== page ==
Harvey made the personal political and the political personal.
A compelling version of the indie fave.
Great in every way. Essential.
One of those movies that makes you want to re-read the book.
By Tym Stevens
All the Indie auto-bio graphic novels that hit bestseller lists today owe everything to Harvey Pekar.
The Underground Comix revolution of the counterculture ('67-'74) had assailed the status quo with acerbic farce and excess, but Harvey saw a better potential than just surrealism, drugs, and sex. He poached their star artist, Robert Crumb, in 1975 to illustrate short vignettes of his normal life. Self-publishing the annual magazine "American Splendor" for two decades, he pioneered a new way of expressing adult life that expanded and elevated the art form.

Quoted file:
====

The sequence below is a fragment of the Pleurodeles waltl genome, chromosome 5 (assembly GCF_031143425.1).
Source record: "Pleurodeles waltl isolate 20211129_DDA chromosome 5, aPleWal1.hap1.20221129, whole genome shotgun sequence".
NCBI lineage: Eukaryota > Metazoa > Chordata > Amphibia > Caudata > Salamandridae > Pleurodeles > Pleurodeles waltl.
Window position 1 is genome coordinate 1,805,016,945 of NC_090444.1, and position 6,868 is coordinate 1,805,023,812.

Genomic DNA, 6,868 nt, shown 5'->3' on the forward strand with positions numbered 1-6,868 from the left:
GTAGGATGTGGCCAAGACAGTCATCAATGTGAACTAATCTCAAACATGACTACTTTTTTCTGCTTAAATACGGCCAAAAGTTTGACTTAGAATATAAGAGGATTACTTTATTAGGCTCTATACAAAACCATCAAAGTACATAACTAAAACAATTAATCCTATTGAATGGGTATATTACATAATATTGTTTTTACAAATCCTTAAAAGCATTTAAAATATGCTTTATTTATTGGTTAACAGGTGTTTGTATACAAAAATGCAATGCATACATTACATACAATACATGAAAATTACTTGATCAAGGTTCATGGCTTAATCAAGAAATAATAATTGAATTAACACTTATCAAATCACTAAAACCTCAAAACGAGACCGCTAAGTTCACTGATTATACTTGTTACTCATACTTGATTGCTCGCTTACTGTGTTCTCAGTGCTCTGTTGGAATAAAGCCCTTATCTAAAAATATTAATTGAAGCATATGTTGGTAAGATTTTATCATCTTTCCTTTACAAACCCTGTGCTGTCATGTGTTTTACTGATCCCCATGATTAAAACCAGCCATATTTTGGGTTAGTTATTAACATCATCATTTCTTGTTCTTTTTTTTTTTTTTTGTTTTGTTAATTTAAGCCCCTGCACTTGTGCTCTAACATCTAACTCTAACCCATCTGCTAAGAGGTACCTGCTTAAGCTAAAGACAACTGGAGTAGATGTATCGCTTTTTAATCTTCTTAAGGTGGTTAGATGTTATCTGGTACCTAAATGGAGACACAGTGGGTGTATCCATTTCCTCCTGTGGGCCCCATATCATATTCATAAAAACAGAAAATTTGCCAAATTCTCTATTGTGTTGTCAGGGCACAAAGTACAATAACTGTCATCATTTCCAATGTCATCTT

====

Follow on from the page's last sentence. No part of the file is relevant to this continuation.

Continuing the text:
Harvey turned comics from fantasy into a memoir and diary of reality. Whether navigating life's mysteries or another tricky day of urban survival, he wrote in a personal voice that spoke to any individual. He made maneuvering the mundane heroic and sorting the heart literate. This mature perspective helped change public perception of the comics medium when compiled in anthology books. Without his wry and poignant confessionals, the mainstream success of graphic novels like Spiegelman's "Maus," Clowes' "Ghost World," Gloeckner's "Diary of a Teenage Girl," Bechdel's "Fun Home," and Thompson's "Blankets" would have been impossible. Without his working-class political commentary, there wouldn't have been Moore and Sienkiewicz's "Brought to Light," Sacco's "Palestine," Cruze's "Stuck Rubber Baby," or Satrapi's "Persepolis." Or countless graphic novelists, graphic journalists, blog activists, or web editorialists.
Harvey made the personal political and the political personal. And he advanced comix and comix films to a higher, deeper level.